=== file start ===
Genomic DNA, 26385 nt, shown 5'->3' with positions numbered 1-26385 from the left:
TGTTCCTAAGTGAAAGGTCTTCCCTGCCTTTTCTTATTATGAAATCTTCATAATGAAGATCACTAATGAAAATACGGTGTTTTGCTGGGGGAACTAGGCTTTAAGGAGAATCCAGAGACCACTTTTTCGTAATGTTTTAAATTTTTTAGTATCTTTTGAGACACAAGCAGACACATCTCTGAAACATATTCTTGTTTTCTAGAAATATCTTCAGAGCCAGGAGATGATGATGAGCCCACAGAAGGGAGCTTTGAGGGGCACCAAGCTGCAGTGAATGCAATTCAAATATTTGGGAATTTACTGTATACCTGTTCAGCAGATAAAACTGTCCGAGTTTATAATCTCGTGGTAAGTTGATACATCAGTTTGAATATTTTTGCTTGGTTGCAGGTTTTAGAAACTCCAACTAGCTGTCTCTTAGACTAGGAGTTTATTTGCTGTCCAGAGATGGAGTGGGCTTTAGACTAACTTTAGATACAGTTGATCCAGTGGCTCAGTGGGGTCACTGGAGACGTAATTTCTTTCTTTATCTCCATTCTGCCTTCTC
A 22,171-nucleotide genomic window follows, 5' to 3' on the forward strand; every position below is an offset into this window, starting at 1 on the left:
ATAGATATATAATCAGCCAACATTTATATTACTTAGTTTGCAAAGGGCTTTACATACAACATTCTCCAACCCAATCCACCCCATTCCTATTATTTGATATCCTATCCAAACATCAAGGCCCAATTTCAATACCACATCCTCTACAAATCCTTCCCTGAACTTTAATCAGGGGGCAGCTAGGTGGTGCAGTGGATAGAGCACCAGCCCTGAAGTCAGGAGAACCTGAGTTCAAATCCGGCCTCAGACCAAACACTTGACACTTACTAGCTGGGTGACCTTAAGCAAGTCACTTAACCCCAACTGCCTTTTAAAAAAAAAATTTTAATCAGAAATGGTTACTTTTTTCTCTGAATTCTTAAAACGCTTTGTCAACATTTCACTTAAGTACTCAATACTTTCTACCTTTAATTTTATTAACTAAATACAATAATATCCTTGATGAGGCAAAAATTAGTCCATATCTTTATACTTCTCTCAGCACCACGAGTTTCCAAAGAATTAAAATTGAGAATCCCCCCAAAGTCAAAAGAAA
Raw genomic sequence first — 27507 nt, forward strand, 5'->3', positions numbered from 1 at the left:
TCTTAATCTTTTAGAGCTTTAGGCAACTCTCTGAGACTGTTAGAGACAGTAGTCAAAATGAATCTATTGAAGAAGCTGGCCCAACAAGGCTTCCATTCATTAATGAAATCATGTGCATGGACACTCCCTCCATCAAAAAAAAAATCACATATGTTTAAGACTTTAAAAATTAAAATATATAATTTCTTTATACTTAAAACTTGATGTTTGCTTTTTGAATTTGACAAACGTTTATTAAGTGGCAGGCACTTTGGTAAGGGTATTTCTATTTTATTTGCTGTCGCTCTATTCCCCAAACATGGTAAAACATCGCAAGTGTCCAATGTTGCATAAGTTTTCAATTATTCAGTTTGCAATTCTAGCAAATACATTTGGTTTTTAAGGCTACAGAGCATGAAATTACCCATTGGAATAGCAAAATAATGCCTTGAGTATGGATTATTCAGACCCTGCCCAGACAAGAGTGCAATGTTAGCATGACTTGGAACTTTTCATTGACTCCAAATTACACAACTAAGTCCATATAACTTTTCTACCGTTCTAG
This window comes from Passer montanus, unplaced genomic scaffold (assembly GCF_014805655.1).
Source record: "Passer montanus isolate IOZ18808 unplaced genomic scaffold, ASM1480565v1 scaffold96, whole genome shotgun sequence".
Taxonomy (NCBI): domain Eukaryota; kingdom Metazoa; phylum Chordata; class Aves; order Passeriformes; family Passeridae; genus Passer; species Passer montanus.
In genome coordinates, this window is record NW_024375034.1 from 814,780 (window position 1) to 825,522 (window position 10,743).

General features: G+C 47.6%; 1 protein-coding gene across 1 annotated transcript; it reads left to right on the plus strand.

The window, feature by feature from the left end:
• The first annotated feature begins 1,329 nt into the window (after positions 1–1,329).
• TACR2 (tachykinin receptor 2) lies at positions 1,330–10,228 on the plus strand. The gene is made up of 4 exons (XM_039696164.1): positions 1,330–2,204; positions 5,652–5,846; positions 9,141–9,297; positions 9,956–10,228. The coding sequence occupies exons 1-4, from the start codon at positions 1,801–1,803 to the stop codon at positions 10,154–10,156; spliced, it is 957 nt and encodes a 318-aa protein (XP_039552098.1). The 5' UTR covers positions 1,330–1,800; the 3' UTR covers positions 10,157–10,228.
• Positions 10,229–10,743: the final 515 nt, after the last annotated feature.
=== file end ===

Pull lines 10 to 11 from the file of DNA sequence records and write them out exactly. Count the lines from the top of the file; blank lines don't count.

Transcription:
In genome coordinates, this window is record NW_024375034.1 from 814,780 (window position 1) to 825,522 (window position 10,743).

General features: G+C 47.6%; 1 protein-coding gene across 1 annotated transcript; it reads left to right on the plus strand.